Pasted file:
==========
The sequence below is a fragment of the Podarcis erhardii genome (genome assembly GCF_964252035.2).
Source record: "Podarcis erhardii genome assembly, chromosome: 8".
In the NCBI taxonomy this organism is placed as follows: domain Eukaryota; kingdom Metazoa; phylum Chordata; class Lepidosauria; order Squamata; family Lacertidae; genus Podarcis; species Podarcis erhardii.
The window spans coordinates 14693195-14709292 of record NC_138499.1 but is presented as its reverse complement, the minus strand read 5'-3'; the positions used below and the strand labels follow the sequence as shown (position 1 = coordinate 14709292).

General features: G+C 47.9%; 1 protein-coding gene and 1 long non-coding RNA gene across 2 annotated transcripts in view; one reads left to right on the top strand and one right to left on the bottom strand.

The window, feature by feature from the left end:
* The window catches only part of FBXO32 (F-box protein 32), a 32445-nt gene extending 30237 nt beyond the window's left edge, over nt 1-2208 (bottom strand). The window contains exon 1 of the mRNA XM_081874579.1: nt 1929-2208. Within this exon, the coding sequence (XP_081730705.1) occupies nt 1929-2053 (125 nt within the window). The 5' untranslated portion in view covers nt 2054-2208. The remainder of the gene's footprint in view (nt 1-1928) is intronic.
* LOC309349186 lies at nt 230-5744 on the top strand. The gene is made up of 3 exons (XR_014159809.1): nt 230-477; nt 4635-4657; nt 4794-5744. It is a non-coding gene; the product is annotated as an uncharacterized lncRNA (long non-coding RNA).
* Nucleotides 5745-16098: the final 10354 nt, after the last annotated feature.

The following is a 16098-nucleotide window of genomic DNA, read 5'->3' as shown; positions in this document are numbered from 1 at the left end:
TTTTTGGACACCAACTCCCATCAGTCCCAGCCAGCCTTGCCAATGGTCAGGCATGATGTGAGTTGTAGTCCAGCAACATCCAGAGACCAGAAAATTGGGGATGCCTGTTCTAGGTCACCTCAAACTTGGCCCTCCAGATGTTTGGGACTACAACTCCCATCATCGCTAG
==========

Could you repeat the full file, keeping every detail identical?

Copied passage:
The sequence below is a fragment of the Podarcis erhardii genome (genome assembly GCF_964252035.2).
Source record: "Podarcis erhardii genome assembly, chromosome: 8".
In the NCBI taxonomy this organism is placed as follows: domain Eukaryota; kingdom Metazoa; phylum Chordata; class Lepidosauria; order Squamata; family Lacertidae; genus Podarcis; species Podarcis erhardii.
The window spans coordinates 14693195-14709292 of record NC_138499.1 but is presented as its reverse complement, the minus strand read 5'-3'; the positions used below and the strand labels follow the sequence as shown (position 1 = coordinate 14709292).

General features: G+C 47.9%; 1 protein-coding gene and 1 long non-coding RNA gene across 2 annotated transcripts in view; one reads left to right on the top strand and one right to left on the bottom strand.

The window, feature by feature from the left end:
* The window catches only part of FBXO32 (F-box protein 32), a 32445-nt gene extending 30237 nt beyond the window's left edge, over nt 1-2208 (bottom strand). The window contains exon 1 of the mRNA XM_081874579.1: nt 1929-2208. Within this exon, the coding sequence (XP_081730705.1) occupies nt 1929-2053 (125 nt within the window). The 5' untranslated portion in view covers nt 2054-2208. The remainder of the gene's footprint in view (nt 1-1928) is intronic.
* LOC309349186 lies at nt 230-5744 on the top strand. The gene is made up of 3 exons (XR_014159809.1): nt 230-477; nt 4635-4657; nt 4794-5744. It is a non-coding gene; the product is annotated as an uncharacterized lncRNA (long non-coding RNA).
* Nucleotides 5745-16098: the final 10354 nt, after the last annotated feature.

The following is a 16098-nucleotide window of genomic DNA, read 5'->3' as shown; positions in this document are numbered from 1 at the left end:
TTTTTGGACACCAACTCCCATCAGTCCCAGCCAGCCTTGCCAATGGTCAGGCATGATGTGAGTTGTAGTCCAGCAACATCCAGAGACCAGAAAATTGGGGATGCCTGTTCTAGGTCACCTCAAACTTGGCCCTCCAGATGTTTGGGACTACAACTCCCATCATCGCTAG